The classic 1980 movie comedy “Airplane!” made irreverent fun of the overbaked tropes of airport dramas.
Now, viral cellphone video last week sheds light on a real-life airline absurdity. Only, there’s nothing funny about it. A 69-year-old doctor, David Dao, was asked to give up his seat to one of four United employees who needed spaces on an overbooked flight. So the airline asked for four volunteers to free seats in exchange for vouchers of up to $1,000. After receiving no takers, United randomly picked people. Three agreed. Dao did not.
Rather than consider other options, the plane’s crew summoned three airport security officers to pull the passenger from the seat and drag him down the aisle, as mortified fellow travelers looked on. His glasses were knocked crooked and blood dripped from his mouth. Some passengers pleaded for the officers to stop. Others recorded the incident on cellphone video that was posted to the web and created an international stir.
The most obvious question is why any company would treat a paying customer like this. And why security staff at Chicago’s O’Hare Airport would agree to do their bidding.
Yes, the fine print on the ticket you bought entitles an airline to bump you if it runs out of seats.
Yes, it’s standard practice for airlines to overbook flights.
And, yes, it is understandable that United needed to get those four off-duty employees to Louisville to ensure that a different flight wasn’t delayed or canceled.
But was any of this worth treating a paying customer like a carry-on bag? And was the damage worth whatever costs it would have incurred by allowing that man to remain in his seat? Obviously not. United’s stock prices took a $250 million nosedive two days later, not to mention repercussions in China — where United is the top U.S. airline — because Dao is of Chinese descent.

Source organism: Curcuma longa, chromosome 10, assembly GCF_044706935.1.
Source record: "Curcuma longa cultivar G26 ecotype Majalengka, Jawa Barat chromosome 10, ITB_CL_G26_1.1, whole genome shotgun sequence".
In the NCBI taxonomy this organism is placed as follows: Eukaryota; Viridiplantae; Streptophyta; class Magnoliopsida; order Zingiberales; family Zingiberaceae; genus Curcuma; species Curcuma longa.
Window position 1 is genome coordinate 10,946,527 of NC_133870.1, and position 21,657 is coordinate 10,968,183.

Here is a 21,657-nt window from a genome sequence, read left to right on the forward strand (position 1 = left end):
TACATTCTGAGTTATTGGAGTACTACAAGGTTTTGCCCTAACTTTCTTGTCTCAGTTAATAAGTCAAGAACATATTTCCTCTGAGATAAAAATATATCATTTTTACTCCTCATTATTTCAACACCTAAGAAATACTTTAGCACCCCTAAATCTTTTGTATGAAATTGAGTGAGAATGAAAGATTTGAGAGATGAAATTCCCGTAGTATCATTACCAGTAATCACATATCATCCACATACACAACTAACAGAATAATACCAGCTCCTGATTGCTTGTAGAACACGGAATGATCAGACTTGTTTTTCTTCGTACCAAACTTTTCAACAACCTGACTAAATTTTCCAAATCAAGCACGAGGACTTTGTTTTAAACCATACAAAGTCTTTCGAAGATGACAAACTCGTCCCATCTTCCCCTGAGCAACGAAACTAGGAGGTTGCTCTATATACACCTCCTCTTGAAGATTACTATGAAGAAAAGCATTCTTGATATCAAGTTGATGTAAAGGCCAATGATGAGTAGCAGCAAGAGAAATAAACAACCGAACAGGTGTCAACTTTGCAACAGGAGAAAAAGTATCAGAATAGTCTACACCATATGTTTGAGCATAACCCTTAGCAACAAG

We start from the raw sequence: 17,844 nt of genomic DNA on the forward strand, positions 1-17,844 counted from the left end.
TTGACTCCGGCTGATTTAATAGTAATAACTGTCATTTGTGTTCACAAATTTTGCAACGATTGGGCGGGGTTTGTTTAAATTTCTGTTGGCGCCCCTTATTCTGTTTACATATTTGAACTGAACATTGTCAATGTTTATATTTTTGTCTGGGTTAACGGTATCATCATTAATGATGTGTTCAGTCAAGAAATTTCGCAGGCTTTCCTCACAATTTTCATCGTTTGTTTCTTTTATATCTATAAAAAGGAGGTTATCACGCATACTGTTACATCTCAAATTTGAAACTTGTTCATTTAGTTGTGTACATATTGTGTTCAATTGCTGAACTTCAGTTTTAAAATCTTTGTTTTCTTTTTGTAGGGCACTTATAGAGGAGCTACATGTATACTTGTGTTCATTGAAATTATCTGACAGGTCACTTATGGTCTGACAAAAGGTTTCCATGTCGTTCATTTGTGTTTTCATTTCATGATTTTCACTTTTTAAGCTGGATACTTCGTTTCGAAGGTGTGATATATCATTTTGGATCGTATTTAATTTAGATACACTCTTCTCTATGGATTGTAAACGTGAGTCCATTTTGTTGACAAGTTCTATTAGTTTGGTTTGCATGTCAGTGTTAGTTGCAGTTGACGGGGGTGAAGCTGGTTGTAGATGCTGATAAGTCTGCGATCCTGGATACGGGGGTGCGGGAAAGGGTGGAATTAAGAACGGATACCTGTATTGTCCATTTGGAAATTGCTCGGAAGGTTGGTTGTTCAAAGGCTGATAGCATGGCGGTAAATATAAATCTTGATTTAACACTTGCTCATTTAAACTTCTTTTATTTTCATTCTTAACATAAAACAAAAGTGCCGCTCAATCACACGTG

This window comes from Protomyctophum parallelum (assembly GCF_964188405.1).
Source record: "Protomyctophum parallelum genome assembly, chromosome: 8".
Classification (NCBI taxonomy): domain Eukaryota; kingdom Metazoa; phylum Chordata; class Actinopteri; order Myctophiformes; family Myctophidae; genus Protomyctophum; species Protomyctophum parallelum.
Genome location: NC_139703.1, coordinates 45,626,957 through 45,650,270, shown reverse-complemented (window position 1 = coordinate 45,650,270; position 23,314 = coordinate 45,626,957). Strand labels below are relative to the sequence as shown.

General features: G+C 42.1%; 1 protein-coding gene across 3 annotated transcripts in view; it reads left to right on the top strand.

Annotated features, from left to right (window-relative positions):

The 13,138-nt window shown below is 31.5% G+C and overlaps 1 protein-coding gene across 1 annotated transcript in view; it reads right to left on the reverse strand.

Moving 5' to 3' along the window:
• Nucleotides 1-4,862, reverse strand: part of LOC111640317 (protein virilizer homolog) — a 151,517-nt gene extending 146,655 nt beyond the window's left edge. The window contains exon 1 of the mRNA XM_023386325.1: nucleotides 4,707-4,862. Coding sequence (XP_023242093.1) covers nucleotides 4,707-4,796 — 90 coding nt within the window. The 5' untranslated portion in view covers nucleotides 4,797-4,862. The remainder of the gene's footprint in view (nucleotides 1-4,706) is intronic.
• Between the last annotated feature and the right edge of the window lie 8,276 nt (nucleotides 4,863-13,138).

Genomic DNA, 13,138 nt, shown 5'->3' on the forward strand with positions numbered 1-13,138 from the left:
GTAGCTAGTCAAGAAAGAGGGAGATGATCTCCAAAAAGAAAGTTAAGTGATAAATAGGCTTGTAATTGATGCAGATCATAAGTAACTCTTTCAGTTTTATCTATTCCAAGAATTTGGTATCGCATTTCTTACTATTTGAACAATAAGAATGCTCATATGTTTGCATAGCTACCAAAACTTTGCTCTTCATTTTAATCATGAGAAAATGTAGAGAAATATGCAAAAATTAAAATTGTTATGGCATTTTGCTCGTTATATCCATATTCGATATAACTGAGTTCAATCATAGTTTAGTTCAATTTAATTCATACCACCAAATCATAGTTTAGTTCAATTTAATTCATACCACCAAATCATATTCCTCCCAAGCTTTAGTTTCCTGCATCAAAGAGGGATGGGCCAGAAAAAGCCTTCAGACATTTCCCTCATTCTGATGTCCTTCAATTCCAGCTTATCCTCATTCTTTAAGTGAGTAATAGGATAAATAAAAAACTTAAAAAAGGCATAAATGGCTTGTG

Beyond a breathtaking lack of judgment by the flight crew and airport security, the incident also shines a light on airline policies. When Congress deregulated airlines in 1978, it pretty much left most rules for passengers to the airlines. In United’s case, that “contract of carriage” contains 37,000 words. It includes the right of the airline to oversell seats to ensure that each plane will be as full as possible.
We could argue for more rules. But how do you regulate common sense and courtesy? Even within the current rules, the crew could have raised the compensation for surrendering a seat and offered the deal to another passenger. If it cost them anything less than $250 million, it would have been well worth the price.
Meanwhile, the corporate blemish will be hard to erase. United’s enduring motto about “Friendly Skies” has become an easy punchline. After initially describing Dao as “disruptive and belligerent,” United CEO Oscar Munoz later apologized. “This can never, will never, happen again on a United Airlines flight,” he said. And it shouldn’t.
The incident recalls a scene from “Airplane!”, in which a long line of crew members and passengers wait for turns to slap a hysterical woman. Surely, air travel doesn’t have to be this cruel and disagreeable.